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Every year, ABCT’s Research Facilitation committee awards a Graduate Student Research Grant to provide financial support for a student whose research shows great innovation, creativity, and broader significance. For this feature, we are excited to present the recipient of the 2019 ABCT Graduate Student Research Grant: Colin M. Bosma. Colin is clinical psychology Ph.D. student at the University of Maine, where he is mentored by Dr. Emily Haigh.
Colin responded to questions from ABCT’s Research Facilitation Committee about his experiences in research.
Describe the project supported by ABCT’s Student Research Grant.
The title of my dissertation is “Individual Difference and Ecological Validity of Emotion Regulation in Response to Sadness.” The project seeks to advance the nomological network of emotion regulation by examining the correlates of subjective, physiological, and digital behavior. The project will utilize digital sensors in smartphones to collect data from individuals in naturalistic settings. Smartphones generate abundant social and behavioral data as a byproduct of daily use. The patterns in these data reflect the lived experiences of people in their real-world environment, generating a digital profile of human behavior, or digital phenotype. The project will evaluate whether digital phenotyping can accurately characterize and predict individual differences in emotion regulation implementation in response to a sad mood. This new method of collecting passive ecological data using smartphones may ultimately enhance clinicians’ ability to accurately identify and respond to emotion regulation implementation associated with mental well-being.
How has your approach to research changed over the course of your education?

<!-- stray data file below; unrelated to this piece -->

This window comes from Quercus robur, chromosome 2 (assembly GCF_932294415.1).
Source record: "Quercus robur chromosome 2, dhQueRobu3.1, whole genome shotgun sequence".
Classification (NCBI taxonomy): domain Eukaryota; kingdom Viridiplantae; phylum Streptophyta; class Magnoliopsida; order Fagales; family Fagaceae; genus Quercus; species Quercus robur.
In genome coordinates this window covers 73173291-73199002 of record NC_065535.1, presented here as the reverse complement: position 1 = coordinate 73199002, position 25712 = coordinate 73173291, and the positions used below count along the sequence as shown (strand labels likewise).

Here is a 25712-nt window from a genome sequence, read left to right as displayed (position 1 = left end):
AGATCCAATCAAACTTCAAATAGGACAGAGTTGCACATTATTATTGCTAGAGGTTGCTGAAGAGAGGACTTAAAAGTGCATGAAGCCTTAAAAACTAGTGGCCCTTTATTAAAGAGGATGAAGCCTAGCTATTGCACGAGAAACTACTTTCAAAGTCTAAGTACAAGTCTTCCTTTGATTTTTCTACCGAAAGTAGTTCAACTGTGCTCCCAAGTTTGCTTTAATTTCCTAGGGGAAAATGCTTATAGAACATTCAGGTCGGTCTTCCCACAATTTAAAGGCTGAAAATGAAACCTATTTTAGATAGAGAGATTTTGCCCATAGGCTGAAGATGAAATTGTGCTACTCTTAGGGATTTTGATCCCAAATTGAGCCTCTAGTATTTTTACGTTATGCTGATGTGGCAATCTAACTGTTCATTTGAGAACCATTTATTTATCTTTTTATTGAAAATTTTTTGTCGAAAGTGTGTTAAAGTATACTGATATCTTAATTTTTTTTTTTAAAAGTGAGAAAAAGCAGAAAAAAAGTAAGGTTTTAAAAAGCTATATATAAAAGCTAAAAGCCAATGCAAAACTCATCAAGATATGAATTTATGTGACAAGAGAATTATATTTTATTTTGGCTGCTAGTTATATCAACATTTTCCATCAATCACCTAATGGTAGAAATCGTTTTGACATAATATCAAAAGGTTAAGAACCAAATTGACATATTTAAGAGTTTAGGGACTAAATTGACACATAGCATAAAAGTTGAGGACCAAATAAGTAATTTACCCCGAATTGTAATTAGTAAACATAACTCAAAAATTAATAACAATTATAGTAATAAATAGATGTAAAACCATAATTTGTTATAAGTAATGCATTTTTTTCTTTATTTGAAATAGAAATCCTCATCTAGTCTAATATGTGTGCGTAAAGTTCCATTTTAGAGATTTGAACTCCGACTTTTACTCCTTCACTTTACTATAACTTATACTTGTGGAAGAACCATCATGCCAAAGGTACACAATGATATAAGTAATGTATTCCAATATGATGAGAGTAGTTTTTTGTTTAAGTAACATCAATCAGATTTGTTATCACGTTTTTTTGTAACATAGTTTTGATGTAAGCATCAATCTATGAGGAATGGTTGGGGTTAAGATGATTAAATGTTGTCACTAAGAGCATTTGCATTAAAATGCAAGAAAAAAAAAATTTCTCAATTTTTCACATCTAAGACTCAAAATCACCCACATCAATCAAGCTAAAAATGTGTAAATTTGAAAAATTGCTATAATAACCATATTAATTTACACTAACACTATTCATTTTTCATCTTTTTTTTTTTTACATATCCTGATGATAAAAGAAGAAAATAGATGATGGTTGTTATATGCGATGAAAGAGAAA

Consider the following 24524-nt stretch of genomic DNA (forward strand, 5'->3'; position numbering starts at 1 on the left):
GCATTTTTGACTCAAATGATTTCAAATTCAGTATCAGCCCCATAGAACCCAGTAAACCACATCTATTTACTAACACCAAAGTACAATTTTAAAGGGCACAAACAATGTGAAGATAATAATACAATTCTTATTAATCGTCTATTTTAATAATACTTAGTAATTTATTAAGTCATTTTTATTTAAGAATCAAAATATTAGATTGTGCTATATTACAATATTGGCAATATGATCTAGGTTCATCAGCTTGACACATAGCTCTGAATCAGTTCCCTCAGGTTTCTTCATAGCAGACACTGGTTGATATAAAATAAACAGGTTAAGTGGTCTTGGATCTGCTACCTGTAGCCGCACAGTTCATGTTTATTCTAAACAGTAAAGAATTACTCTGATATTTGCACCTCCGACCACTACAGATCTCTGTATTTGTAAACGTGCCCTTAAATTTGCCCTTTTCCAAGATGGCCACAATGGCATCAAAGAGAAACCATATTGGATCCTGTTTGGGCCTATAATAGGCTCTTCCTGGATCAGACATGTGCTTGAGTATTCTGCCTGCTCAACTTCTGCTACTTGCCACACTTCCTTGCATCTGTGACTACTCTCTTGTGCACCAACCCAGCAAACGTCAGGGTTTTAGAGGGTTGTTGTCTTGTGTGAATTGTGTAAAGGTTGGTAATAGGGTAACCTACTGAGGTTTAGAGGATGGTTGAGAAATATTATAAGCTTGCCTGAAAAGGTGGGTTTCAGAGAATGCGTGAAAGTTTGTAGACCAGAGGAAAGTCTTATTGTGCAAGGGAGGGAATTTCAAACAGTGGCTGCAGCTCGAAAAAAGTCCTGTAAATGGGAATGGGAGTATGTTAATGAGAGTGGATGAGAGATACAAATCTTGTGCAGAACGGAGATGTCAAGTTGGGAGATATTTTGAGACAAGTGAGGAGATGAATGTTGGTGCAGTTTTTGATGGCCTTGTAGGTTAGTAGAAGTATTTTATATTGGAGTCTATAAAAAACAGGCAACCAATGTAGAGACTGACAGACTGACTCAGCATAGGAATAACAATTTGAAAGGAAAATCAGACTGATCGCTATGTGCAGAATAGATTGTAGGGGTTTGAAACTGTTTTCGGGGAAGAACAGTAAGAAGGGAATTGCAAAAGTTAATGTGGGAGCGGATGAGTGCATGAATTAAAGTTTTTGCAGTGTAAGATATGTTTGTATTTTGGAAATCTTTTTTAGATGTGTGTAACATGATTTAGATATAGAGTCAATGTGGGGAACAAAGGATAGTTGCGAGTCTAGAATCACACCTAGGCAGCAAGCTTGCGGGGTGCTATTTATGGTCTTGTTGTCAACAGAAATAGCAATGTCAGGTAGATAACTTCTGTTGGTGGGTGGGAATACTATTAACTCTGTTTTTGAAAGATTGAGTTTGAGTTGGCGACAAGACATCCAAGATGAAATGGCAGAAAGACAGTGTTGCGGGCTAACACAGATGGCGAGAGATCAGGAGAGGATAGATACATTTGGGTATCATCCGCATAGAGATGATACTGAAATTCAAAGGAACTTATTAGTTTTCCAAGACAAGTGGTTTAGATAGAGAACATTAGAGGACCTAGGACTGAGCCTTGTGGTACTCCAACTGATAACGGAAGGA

My approach to research began with a foundation in traditional theory-driven research questions and hypothesis testing using frequentist statistics. Although this approach is still prominent in psychology and many scientific fields, there are inherent limitations that have facilitated my transition to incorporating other approaches. For example, pay walls can limit access to empirical knowledge that helps inform researchers’ decisions when they are developing their studies. Testing hypotheses using a frequentist approach has shaped our conceptualization of what we consider novel and has impacted which findings are ultimately disseminated. Furthermore, an emphasis on using frequentist statistics can impact decisions during the research process to be biased toward favorable results. For these reasons, I have transitioned to putting effort into incorporating research approaches that provide more nuanced information, transparency, and accessibility. When possible, I implement open science practices, including making my analyses reproducible, sharing my code on public repositories (e.g., Github), and preregistering my dissertation project on the Open Science Forum. I also strive to incorporate more informative and transparent reporting of my research results by interpreting confidence intervals and implementing Bayesian statistics. In contrast with null-hypothesis testing, I designed my dissertation project using a data-driven approach. Since the extant literature does not provide a theoretical basis for which digital behaviors would predict individual differences in emotion regulation, a statistical learning approach can help determine which digital behavior patterns indeed predict individual differences in emotion regulation implementation.